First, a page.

"I think it's a highly problematic use of a symbol that the Nazis used to identify their political enemies," he explained. "It's hard to imagine it's done on purpose, because I'm not sure if the vast majority of Americans know or understand the sign, but it's very, very careless, to say the least." 

This was not a lone action by Facebook against the Trump campaign. The company removed ads in March that it said included misleading references to the U.S. Census. This was after House Speaker Nancy Pelosi (D-CA) and others took the social media company to task for allowing the posts.

For the most part, though, Facebook has vowed not to police political posts. This has led to internal turmoil at the company and has separated it from Twitter that fact-checked Trump's post last month, leading to Trump starting the ball rolling on legislation that will hold social media accountable for its content. 

Mark Zuckerberg, Facebook's chief executive, defended his approach with Trump and said he worried that a different approach would lead "us to editorialize on content we don't like even if it doesn't violate our policies."

Initially, Facebook felt the symbol did not go against its rules. A user who reported the symbol received a message back that said the symbol "doesn't go against one of our specific community standards." 

A Facebook policy executive said Thursday that deliberations were ongoing but that the red triangle was "common enough that it's an emoji in most keyboards, including on Facebook." The exec added that the "triangle without any more context clearly doesn't violate the letter" of policies prohibiting symbols for hate organizations.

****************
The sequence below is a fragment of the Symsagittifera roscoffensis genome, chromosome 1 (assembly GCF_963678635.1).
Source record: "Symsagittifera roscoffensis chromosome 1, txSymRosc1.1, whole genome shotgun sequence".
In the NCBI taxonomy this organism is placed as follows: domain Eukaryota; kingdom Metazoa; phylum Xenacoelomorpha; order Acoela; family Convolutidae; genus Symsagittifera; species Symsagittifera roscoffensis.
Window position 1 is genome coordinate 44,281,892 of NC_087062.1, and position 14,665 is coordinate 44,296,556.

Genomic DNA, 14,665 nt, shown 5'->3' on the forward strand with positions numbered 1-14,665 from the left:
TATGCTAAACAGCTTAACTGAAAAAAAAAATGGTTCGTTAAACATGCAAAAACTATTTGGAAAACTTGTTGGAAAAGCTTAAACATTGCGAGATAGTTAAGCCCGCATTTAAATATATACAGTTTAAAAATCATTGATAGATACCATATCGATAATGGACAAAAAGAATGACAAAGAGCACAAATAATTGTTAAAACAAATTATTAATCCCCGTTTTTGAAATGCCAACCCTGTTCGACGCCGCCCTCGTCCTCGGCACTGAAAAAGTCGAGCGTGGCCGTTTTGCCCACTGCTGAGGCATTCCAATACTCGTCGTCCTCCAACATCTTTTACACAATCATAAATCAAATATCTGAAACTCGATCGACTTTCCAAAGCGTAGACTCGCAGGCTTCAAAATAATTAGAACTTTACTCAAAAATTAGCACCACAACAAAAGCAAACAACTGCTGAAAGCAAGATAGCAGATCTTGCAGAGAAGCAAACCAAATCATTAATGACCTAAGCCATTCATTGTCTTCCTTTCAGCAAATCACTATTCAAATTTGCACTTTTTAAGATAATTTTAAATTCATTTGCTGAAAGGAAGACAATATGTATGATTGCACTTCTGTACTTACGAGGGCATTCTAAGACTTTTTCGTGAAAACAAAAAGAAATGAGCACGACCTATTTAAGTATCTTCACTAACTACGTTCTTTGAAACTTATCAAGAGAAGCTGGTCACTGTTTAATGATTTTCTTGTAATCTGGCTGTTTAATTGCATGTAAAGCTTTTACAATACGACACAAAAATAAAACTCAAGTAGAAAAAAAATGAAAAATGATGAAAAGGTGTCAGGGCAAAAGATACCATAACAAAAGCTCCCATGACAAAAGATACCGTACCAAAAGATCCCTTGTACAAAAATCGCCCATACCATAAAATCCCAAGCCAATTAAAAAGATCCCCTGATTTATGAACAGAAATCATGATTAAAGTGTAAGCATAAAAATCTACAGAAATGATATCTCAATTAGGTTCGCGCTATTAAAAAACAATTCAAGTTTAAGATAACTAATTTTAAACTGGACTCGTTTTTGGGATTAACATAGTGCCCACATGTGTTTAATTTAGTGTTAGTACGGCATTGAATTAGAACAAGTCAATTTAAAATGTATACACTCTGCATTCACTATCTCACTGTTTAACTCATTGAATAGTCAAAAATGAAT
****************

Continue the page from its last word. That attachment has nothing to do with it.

There was a push by Lawyers' Committee for Civil Rights Under Law and others to remove the Trump ads with that symbol. Murtaugh noted the symbol is not included in the Anti-Defamation League's database of hate symbols. Yet, the ADL's CEO, Jonathan Greenblatt, found the use of the symbol politically "offensive and deeply troubling." 

"It is not difficult for one to criticize their political opponent without using Nazi-era imagery," said Greenblatt in a statement. "We implore the Trump campaign to take greater caution and familiarize themselves with the historical context before doing so. Ignorance is not an excuse for appropriating hateful symbols."

ADL spokesman Jake Hyman added that the symbol is not in the hate database because the inventory is not for "historical Nazi symbols" but rather for "symbols commonly used by modern extremists and white supremacists in the United States." 

Four years ago Trump was again using symbolism seen as anti-Semitic. He tweeted and then deleted a graphic that showed former Secretary of State Hillary Clinton alongside $100 bills and a six-pointed Star of David, the symbol Nazis forced Jewish people to wear on their clothing. He insisted then in a statement that it was not anti-Semitic because it represented a sheriff's badge and not the Star of David.